Trustee of Bankruptcy seeking to sell bankrupt and family's home? Simon Hill considers the law following appearing as counsel for the Trustee in Bankruptcy in Martin-Sklan v White  BPIR 76
The worsening economic climate brings with it the increasing prospect of greater numbers of bankruptcies, but Simon Hill says debtors can negotiate postponement of the sale of their homes and other assets
Where someone is made bankrupt, the family home will often be the main, and sometimes only, asset available to realise and distribute to the creditors. Trustees in bankruptcy are likely to seek an order for possession and sale of the home, applying under s 14 Trusts of Land and Appointment of Trustees Act 1996, or s 33 Family Law Act 1996 (depending on how it is owned and occupied, for example with children or with others having home rights).
Special rules in the Insolvency Act 1986 (s 313A; s 335A – s 337) govern how the court approaches whether to order possession and sale of a home. Under each section, the court must make such order as it thinks ‘just and reasonable’ having regard to:
1. the interests of the creditors;
2. the conduct of a current or former spouse/civil partner (if any) so far as contributing to the bankruptcy;
3. the needs and financial resources of a current or former spouse/civil partner (if any);
4. the needs of any children; and
5. all the circumstances of the case, other than the needs of the bankrupt.
Mandatory assumption and exceptional circumstances
However, where such an application is made 12 months after the property has vested in the trustee, the court must assume, unless the circumstances are exceptional, that the interests of the creditors outweigh all other considerations. In addition to the obvious hurdle this creates, a consequence is that trustees tend to provide a one-year ‘breathing space’ to the bankrupt and his family, sometimes enabling them to make alternative living arrangements. This assumption influences further: the 12- month ‘line in the sand’ guides courts on how to balance the competing interests, even where the assumption does not strictly apply (Martin-Sklan v White  BPIR 76).
Typically, trustees apply after 12 months has elapsed, and so the first consideration will usually be whether ‘exceptional’ circumstances are made out. The classic test adopted from Re Citro  Ch 142 compares ‘normal’ circumstances with ‘exceptional’ circumstances.
The problems faced by families in having to move out of the neighbourhood into less suitable alternative accommodation and schooling are not exceptional. They are the melancholy consequences of debt and improvidence with which every civilised society has been familiar, but it is not just the bankrupt’s side where exceptional circumstances can be found; the creditors’ position can be exceptional.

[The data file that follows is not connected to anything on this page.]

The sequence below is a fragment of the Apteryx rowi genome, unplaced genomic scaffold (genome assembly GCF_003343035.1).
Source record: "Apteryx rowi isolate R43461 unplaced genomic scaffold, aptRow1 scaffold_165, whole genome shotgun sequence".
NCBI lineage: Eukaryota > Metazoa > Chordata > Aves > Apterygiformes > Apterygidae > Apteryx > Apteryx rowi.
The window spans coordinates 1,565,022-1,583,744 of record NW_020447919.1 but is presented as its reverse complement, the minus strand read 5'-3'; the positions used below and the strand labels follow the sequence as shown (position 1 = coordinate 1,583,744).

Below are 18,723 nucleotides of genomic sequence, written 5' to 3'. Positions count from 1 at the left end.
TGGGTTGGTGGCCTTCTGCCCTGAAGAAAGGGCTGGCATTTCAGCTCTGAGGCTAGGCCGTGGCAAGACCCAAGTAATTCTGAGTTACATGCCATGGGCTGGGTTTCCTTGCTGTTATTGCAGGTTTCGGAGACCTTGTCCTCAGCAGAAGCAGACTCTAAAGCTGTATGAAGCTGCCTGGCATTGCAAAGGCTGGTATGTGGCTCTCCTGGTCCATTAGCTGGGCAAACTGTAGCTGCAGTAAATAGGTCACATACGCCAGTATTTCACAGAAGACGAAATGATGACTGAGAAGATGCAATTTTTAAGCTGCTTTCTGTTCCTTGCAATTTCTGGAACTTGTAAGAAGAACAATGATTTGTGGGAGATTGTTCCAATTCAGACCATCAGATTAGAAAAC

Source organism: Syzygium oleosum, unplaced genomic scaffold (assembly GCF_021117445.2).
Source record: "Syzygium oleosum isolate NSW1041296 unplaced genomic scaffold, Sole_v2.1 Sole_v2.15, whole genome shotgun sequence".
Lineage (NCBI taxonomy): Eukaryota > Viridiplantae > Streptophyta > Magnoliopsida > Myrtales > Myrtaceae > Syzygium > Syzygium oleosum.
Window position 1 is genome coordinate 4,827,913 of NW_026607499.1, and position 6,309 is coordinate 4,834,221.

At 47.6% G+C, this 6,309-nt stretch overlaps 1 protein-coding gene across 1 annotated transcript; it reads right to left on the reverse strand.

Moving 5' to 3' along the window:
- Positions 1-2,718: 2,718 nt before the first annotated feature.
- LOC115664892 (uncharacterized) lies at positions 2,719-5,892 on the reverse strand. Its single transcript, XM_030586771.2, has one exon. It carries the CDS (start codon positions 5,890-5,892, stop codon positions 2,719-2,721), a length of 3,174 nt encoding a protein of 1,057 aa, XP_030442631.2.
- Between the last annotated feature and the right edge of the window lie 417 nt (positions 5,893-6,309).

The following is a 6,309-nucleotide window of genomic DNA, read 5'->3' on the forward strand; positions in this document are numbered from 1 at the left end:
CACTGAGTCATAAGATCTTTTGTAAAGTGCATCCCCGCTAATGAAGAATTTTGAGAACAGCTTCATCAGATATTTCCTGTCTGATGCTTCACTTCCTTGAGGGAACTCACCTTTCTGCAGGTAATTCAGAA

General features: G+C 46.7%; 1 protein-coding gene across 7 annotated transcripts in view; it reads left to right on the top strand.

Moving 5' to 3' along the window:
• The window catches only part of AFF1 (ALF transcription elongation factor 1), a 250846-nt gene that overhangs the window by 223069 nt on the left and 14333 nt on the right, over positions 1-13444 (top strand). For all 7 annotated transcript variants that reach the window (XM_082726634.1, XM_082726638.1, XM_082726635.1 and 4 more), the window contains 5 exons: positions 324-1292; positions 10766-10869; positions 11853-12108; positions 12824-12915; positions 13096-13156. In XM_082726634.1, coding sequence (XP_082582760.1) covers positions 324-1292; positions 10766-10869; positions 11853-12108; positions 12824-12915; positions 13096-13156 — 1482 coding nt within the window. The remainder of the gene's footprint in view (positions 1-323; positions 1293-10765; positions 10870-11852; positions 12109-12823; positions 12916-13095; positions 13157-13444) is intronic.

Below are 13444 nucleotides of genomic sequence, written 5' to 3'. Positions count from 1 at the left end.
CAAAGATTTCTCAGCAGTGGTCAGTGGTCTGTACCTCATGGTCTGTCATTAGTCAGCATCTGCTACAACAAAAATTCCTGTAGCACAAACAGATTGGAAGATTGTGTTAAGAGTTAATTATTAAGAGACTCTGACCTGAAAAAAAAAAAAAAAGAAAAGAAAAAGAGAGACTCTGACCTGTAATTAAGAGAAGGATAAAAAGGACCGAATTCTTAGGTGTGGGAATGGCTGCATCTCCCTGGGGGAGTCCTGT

However, a finding of exceptional circumstances only displaces the assumption in favour of the creditor. Orders for sale might still be made once the various factors referred to above have been weighed up Dean v Stout  1 FLR 725).
Balancing the factors
During this balance of competing interests, the court has to weigh up considerations with quite different characteristics and qualities. Contrasting the difficulties occasioned to the bankrupt’s family with the difficulties of the creditors is a value judgment.
Naturally, while every case turns on its own facts, and there can be no rigid categorising, significant assistance can be gleaned from previous decisions.
The creditors’ interests
In most cases, there is no detailed consideration of the creditors’ particular circumstances. It is taken as almost axiomatic that what the creditors want is to be paid their money, and sooner rather than later. A ‘conventional weight’ is given to the creditors without much in the way of positive or specific evidence as to their particular interests or concerns. Those resisting applications can challenge this however – persuading the court that they should be given less weight ( BPIR 1243).
A significant factor for the court is the probability that postponing paying off the debts will not cause any great hardship to any of the creditors. Where it is highly likely that there will be no prejudice, this will very probably be exceptional (depending on militating factors) (Donohoe v Ingram  BPIR 417 on Re Holliday (a bankrupt)  Ch 405). So where there is a sufficient surplus or cushion of equity between the value of the property, and the predicted debts (with statutory interest thereon) and estate expenses at the proposed sale date, it will very probably be exceptional.
Whether there is sufficient surplus of equity will be affected by any likely depreciation or appreciation in the value of the home. A bankrupt allowing the home to fall into disrepair and so damaging its value can be considered, as can house price inflation or deflation.
When assessing the impact of postponement, the identity, size and, where known, general cash flows of creditors may be taken into account. Institutions such as the Inland Revenue or banks might not be thought to be so short of money as to be undermined by delay (though query whether this still holds, given the credit crunch).
A favourable rate of statutory interest for creditors, as compared to standard deposit account rates, during the period of postponement will be taken into account.
Even where all the realised money will be swallowed up by the costs of the bankruptcy, a sale will still be in the creditors’ interests (Harrington v Bennett  BPIR 630). As far as possible, creditors will want the expenses of the bankruptcy discharged out of the assets of the bankrupt.
Ill health of a spouse
The serious ill health of a spouse led to findings of exceptional circumstances in four important cases: Physical ill health in Judd v Brown  BPIR 470 (cancer) and Claughton v Charalamabous  BPIR 558 (chronic renal failure and osteoarthritis); and mental ill health (schizophrenia) in Re Raval  BPIR 389 and Nicholls.